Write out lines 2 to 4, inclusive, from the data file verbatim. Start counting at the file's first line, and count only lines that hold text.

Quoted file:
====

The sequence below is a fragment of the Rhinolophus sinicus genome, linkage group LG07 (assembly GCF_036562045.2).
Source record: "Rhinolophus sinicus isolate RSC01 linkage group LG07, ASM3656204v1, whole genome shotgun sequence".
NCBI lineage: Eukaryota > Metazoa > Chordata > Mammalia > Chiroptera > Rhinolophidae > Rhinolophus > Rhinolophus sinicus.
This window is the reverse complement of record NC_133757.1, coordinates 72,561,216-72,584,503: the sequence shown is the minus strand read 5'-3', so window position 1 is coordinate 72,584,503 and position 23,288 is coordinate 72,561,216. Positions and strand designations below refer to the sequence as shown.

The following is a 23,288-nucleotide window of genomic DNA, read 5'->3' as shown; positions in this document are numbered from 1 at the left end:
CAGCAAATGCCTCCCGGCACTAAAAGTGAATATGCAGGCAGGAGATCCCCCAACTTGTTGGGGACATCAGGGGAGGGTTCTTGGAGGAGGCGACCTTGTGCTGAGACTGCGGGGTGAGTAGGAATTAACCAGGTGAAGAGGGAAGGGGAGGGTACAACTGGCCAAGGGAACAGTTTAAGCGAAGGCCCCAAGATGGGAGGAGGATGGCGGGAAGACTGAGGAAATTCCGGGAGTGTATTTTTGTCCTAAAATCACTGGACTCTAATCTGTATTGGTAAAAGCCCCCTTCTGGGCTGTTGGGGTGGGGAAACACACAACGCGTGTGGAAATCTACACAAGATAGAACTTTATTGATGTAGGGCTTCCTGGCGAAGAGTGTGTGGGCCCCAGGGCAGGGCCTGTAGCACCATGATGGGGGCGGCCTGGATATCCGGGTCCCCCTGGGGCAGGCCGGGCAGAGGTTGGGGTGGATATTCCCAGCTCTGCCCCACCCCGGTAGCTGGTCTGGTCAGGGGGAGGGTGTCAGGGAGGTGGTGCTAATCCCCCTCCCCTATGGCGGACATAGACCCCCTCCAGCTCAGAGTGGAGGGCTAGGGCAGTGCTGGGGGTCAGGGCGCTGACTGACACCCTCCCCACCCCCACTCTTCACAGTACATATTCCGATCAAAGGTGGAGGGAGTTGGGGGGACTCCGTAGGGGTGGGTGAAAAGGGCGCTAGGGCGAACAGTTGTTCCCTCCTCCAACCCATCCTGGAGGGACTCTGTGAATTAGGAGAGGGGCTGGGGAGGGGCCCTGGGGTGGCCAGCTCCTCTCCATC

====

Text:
Source record: "Rhinolophus sinicus isolate RSC01 linkage group LG07, ASM3656204v1, whole genome shotgun sequence".
NCBI lineage: Eukaryota > Metazoa > Chordata > Mammalia > Chiroptera > Rhinolophidae > Rhinolophus > Rhinolophus sinicus.
This window is the reverse complement of record NC_133757.1, coordinates 72,561,216-72,584,503: the sequence shown is the minus strand read 5'-3', so window position 1 is coordinate 72,584,503 and position 23,288 is coordinate 72,561,216. Positions and strand designations below refer to the sequence as shown.